the two eyes move parallel to each other in all the directions of
Squint is a misalignment of the two eyes so that both eyes are not looking
in the same direction. In other words the two eyes dont look
straight in the primary gaze. It is a common condition among children.
It may also occur in adults.
At birth the eyes dont move together. One eye moves differently
from the other till the first few months. After that the baby starts
fixing the eyes on the light which is called light fixation and
the eyes start moving together.
Under normal circumstances, when both the eyes have good vision and they
are aligned properly, they focus on the same object. Each of the
eyes sends picture of the same object, viewed from a slightly different
angle. These two images reach the brain, where they are fused to
form a single three-dimensional picture with depth perception. This
is known as binocular single vision.
Six muscles control the movement of each eye. Each of these muscle acts
along with its counterpart in the other eye to keep both eyes aligned
properly. A loss of coordination between the muscles of the two
eyes leads to misalignment. This misalignment may be the same in
all directions of gaze, or in some conditions the misalignment may
be more in one direction of gaze.
Squint may be
Means one of
the muscle attached to the eyes is paralyzed and the eye affected
may turn in/out/up/down depending on the muscle involved i.e. the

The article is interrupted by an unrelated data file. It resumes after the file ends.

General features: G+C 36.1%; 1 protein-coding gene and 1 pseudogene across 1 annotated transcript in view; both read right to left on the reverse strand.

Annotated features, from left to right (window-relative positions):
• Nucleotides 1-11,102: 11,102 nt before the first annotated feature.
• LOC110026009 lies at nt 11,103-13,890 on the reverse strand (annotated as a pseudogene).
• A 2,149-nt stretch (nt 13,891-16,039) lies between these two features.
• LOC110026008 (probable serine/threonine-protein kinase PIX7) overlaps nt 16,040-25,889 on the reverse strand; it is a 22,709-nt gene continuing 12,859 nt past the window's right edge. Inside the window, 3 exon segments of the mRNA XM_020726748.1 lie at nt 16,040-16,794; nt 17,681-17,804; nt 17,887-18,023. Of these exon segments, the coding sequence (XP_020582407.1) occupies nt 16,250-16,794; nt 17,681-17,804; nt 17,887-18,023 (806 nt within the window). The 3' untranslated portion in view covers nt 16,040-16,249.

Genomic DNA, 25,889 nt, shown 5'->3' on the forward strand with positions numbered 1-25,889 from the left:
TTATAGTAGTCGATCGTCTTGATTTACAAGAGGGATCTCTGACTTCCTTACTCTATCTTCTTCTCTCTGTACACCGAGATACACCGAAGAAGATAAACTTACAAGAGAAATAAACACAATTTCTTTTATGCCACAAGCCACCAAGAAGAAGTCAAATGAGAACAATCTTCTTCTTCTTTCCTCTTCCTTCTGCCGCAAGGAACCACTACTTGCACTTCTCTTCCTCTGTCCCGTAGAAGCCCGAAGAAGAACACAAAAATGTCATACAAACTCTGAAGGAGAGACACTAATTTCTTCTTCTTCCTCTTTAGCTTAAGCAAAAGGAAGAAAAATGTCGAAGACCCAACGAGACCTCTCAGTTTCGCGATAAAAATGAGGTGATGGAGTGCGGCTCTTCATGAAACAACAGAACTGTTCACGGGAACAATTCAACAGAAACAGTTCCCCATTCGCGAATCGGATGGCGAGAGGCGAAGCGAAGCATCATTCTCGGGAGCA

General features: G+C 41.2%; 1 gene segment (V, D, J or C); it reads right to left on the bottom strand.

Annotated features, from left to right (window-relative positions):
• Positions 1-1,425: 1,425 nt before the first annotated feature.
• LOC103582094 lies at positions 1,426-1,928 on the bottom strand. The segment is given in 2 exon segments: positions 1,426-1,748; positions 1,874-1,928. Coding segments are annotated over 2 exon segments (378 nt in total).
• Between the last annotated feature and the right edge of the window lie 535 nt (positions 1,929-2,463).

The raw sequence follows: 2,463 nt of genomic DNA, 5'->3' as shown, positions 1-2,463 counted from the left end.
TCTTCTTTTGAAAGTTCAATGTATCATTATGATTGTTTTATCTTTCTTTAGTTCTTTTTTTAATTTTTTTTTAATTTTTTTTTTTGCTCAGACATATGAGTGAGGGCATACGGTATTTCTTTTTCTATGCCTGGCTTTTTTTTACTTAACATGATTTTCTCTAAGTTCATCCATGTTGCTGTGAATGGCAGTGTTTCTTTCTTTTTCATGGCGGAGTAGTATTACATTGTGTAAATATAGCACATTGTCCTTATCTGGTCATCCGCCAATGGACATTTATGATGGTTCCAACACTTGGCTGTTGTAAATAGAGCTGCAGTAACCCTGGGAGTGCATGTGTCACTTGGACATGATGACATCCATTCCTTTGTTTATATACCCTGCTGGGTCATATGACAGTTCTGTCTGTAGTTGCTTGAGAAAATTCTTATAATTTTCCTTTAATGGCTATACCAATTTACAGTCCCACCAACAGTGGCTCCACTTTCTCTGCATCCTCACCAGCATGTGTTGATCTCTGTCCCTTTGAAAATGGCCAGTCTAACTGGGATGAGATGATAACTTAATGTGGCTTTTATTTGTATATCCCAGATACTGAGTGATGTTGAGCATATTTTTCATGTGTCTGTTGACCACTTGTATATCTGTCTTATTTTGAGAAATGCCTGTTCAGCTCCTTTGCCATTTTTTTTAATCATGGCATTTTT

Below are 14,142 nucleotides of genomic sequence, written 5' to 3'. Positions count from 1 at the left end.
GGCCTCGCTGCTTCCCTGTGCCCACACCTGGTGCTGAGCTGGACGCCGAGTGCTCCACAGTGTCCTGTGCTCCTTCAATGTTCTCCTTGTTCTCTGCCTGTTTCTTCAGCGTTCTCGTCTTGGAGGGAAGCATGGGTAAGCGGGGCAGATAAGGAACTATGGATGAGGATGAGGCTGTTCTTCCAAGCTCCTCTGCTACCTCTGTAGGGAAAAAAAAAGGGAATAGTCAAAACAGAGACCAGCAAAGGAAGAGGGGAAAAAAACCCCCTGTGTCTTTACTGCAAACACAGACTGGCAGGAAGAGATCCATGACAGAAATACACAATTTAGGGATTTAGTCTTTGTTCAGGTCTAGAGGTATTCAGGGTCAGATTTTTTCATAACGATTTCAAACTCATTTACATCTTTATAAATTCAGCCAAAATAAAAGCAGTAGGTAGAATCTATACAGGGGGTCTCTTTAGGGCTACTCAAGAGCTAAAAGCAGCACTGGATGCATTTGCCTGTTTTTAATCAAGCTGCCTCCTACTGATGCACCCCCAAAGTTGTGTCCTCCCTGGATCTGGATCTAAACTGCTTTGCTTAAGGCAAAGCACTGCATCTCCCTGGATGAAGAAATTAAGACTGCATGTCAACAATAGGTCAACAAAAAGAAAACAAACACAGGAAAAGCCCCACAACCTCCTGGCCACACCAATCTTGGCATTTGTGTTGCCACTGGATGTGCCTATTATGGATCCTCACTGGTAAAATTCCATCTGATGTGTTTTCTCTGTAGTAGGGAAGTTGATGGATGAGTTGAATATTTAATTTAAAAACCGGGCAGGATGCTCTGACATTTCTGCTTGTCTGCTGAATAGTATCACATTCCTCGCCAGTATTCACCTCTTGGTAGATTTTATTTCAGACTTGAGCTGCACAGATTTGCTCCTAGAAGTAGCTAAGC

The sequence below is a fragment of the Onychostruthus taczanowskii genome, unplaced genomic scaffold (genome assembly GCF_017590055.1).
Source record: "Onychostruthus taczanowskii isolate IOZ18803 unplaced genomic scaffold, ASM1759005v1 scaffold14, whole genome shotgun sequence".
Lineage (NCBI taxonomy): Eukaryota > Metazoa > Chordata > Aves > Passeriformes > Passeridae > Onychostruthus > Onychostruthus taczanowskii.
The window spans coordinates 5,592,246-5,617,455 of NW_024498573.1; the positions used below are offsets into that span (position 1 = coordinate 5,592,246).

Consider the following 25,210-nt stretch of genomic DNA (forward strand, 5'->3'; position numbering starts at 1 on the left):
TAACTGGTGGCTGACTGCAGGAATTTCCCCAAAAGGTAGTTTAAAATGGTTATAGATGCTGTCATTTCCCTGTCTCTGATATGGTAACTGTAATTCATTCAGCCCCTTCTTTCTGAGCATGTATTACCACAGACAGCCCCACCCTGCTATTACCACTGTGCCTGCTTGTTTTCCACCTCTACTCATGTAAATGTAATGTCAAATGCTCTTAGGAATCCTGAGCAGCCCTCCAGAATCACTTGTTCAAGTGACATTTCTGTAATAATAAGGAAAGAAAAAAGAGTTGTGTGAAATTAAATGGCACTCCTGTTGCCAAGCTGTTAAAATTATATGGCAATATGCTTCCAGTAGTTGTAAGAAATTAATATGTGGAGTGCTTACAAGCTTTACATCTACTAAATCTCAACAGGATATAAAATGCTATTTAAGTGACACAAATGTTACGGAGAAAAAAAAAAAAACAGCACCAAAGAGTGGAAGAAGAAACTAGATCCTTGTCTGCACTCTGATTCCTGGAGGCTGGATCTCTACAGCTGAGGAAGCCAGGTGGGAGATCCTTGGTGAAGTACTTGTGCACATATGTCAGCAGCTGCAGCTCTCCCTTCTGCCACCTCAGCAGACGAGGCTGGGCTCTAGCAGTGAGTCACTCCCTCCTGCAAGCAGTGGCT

eye movement is restricted in the direction of the action of the
paralyzed muscle. This can be caused by direct trauma to the muscle
as for e.g. injury during forceps delivery or any other injury.
It may also be caused by certain nerve palsies, which in turn may
be caused by peripheral neuritis or diseases of the CNS, e.g. meningitis,
encephalitis etc. Treatment of paralytic squint depends on the cause
and many a time paralytic squint may not be completely cured. In
such cases spectacles with prisms are prescribed.
Non Paralytic Squint:
A loss of coordination between
the muscles of the two eyes leads to
misalignment. This misalignment may be the same in all direction
of gaze, or in some conditions the misalignment may be more in one
direction of gaze.
The squint is diagnosed by the ophthalmologist. He or she would do a
few special tests (Cover Uncover Tests) to confirm the squint,
to try and find out the cause and to quantify the amount of derivation.
In some cases there may be a false appearance of squint due to broad
nasal bridge in a child. An ophthalmologist will be able to differentiate
between a true squint and false squint.
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Last updated on 14-05-2001